Videomaker – Learn video production and editing, camera reviews › Forums › General › Video and Film Discussion › PC Hard-Drive Set-up
- April 4, 2010 at 6:25 PM #40618
I’m in the process of building a new PC dedicated for editing.
My question concerns how to set-up the hard-drives.
My current HD set-up is as follows:
1-HD for the OS
1-HD for programs
1-HD for projects
1-Hot-swap HD with captured video
How should I make use of the HDs in my new PC and should I use RAID0 or RAID5?
Here’s what I was thinking for the new PC:
1-HD for the OS?
1-HD for programs?
1-RAID (0 or 5?) for projects and captured video?
- April 4, 2010 at 8:42 PM #174182AnonymousInactive
The way I have worked my computers in the past is this:
1 drive for O/S and programs
1 drive for source files
1 drive for renders
- April 5, 2010 at 3:14 PM #174183composite1Member
John has it about right and I would add that depending on what you’ll be working on, a specific drive wouldn’t drive for what you do wouldn’t hurt. For example, on our main editor we have;
1 OS/Program Drive
1 Graphics/Mographics Drive
1 DVD Authoring/Animation Drive
1 Raid 0 Video Editing Array (internal)
Anything extra like FX or Stock Footage storage we keep on external eSATA or Firewire Drives.
Why all the drives? Space and cache overflow resources. Nothing worse than working on a project and running out of cache space and having nowhere to put the overflow.
- April 5, 2010 at 7:55 PM #174184
Much appreciate the replies and makes me think…….is there not some rule or guidelines explaining how to do this? It’s strike me as if it’s a free for all out there and everyone pretty much sets up the drives as they wish.
I’m certainly NOT an expert on this subject but I do remember while watching a Total Training tutorial several years back, they suggested the OS and programs be on their own individual drives apparently it makes the system faster.
They also suggested to setup the scratch drives (captured and preview) with their own separate drives, again, speed gain was the reason. That’s why I setup my drives as I did years ago and it worked well.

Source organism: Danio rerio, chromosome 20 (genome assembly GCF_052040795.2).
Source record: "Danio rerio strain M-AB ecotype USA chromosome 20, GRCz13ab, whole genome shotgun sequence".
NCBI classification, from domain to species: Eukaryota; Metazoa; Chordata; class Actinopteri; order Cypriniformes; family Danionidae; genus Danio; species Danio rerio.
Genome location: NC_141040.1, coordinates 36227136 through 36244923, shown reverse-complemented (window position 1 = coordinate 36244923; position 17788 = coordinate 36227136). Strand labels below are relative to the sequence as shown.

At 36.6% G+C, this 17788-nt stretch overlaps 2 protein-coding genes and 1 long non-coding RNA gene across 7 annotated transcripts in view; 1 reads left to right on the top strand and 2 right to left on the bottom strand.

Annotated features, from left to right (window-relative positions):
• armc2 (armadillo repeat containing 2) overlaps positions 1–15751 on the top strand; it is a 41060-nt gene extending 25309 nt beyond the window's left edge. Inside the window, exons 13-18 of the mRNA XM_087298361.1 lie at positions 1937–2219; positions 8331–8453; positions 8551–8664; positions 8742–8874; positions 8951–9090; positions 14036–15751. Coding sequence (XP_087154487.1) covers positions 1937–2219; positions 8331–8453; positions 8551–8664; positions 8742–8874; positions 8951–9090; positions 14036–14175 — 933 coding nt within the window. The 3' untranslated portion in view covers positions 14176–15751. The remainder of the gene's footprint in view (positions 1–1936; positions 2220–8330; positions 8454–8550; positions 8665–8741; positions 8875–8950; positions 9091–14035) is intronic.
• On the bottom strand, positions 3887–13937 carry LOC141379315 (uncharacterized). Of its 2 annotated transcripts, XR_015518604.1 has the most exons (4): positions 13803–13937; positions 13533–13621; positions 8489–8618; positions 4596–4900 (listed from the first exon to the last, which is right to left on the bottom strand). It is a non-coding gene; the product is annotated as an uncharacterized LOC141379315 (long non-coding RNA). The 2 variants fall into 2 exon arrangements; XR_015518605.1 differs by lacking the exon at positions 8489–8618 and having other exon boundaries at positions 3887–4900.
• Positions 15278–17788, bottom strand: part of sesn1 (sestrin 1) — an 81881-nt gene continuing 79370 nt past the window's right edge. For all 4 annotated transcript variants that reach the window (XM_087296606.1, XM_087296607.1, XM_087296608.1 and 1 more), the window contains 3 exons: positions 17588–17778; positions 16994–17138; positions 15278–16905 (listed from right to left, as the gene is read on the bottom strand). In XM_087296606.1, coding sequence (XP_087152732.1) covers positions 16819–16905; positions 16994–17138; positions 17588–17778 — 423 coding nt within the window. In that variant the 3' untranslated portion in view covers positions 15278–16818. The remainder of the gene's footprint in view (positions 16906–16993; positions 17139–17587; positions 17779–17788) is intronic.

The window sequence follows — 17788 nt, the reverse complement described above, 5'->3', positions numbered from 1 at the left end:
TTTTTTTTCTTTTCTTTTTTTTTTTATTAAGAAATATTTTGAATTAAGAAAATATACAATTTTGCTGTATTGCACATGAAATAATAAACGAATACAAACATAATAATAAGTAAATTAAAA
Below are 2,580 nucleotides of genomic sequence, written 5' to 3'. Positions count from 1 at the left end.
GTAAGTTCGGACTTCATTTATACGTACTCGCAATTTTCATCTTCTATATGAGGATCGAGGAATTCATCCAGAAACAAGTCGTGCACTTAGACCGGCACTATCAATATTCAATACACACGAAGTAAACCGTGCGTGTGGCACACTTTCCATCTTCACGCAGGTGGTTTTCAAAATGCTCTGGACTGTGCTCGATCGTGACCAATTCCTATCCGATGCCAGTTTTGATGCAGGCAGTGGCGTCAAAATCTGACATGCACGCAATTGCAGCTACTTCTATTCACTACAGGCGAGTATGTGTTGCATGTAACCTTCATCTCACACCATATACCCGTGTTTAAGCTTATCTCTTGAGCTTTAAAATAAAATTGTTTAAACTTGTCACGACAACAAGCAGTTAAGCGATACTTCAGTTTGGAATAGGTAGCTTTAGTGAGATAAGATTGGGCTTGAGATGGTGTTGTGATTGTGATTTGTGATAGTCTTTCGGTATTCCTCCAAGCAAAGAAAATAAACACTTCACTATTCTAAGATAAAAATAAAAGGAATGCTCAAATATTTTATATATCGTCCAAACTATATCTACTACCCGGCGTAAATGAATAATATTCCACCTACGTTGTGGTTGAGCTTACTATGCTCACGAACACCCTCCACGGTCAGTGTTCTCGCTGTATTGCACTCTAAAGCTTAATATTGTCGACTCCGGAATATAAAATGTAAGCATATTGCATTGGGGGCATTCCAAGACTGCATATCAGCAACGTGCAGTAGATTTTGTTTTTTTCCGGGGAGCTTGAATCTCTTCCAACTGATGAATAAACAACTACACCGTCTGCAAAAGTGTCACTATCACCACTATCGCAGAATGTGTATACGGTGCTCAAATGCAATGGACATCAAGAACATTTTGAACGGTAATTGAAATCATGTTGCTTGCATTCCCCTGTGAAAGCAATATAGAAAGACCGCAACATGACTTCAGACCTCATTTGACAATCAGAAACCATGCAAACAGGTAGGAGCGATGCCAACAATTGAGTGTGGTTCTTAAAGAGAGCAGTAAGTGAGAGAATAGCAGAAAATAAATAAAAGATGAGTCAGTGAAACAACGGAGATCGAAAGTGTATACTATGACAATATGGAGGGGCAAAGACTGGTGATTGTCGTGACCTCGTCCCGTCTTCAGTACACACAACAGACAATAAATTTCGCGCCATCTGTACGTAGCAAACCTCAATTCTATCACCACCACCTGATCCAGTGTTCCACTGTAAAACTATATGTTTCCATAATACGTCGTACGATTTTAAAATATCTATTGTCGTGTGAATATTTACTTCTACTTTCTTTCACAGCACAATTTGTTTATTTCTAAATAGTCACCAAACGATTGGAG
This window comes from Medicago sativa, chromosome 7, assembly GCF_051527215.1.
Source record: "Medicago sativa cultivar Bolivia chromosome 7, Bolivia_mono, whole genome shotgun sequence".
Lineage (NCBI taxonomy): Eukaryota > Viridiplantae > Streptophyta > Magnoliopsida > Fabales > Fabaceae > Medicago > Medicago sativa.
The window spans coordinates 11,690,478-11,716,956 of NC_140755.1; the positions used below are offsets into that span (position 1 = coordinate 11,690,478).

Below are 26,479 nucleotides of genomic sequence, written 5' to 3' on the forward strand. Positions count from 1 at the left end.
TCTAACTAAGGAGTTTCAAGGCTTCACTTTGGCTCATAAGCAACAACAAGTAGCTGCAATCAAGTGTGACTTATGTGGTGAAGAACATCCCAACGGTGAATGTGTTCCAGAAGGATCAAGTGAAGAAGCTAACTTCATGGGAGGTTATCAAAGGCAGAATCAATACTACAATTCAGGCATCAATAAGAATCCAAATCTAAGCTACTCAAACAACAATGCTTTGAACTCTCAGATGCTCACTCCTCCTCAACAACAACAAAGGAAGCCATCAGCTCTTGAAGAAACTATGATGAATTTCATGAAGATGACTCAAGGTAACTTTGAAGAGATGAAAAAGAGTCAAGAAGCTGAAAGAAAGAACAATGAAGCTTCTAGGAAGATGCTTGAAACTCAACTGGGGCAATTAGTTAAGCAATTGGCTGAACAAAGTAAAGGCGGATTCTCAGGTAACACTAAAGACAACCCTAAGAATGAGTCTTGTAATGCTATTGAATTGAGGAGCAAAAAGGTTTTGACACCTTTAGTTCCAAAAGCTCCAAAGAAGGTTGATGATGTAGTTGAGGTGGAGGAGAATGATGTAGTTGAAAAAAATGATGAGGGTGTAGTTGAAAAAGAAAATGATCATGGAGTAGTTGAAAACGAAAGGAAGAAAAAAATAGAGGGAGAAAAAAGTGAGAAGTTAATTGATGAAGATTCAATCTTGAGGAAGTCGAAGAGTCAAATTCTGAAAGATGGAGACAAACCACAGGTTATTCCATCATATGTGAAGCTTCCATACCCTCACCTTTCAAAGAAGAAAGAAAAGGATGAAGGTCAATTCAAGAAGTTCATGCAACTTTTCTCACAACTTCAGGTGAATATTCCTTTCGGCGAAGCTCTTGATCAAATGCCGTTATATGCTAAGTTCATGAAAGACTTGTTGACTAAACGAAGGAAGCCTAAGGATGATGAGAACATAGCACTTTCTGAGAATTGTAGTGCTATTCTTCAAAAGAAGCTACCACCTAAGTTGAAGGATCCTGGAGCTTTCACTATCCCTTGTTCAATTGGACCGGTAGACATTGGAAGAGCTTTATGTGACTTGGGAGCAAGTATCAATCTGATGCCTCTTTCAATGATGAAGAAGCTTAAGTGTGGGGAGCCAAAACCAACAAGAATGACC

What’s screwing me up is this RAID thing. It seems that RAIDS are used to store video (I thought the OS and programs went in there) until I starting reading about RAIDS.
So, what would you guys think if I was to try the following or is it overkill (am I being stupid?)?
1-Effects, titles, etc
All I’m searching for is reliability, speed and a setup of scratch disks that makes sense.
Thanks for your help as your opinions time taken in replying are valued!
- April 5, 2010 at 11:54 PM #174185composite1Member
“What’s screwing me up is this RAID thing.”
The thing that’s most confusing about RAID arrays is the type you want to set up. In a nutshell, RAID’s are individual drives that are ‘linked’ to each other through hardware or software. A RAID 0 is just the drives linked together with no ‘mirroring’ (i.e. data redundancy ‘back-up’.) All other RAID setups involve greater degrees of mirroring to protect data in case of drive failure. So a RAID 0 gives you the greatest amount of drive space but no mirroring and the others give you greater mirroring with lesser amounts of drive space. It all depends on what you want to work with.
As for separate drives for the OS and programs, yeah I think that’s overkill. Often I partition the OS drive in half to make a backup space for the main drive and documents. It has the side benefit of cutting the amount of time maintenance programs take to perform their functions on the main drive. You definitely want extra drives for cache and scratch disks as I mentioned before. And you can assign to your extra drives the tasks of preview and so. Remember, internally most motherboards only support 6 drives so even if you utilize that capacity fully, you’ll still have to make some practical choices as to what will go where. If you want reliability, keep it simple….
- April 6, 2010 at 12:40 AM #174186
I would tend to agree with you.
Keep it simple.
- April 14, 2010 at 9:18 PM #174187lmenningenMember
The OS and Programs can be on the same drive because once you are up and running, most of what the OS and the application needs will be memory-resident (assuming you have sufficient).
However, if the application is going to read from file A, write to file B, read from file A, write to file B etc., repetitively for many video frames, you’d best have file A and file B reside on two different drives, because if the two files are on the same drive, the heads have to constantly move back and forth, and head movement is time consuming.
I use Premiere Pro CS4 and often wondered why Adobe doesn’t have a chart showing a fewhead movement scenarios and suggesting drive allocations for optimum performance. (With their new Mercury engine, will it still matter any more?)
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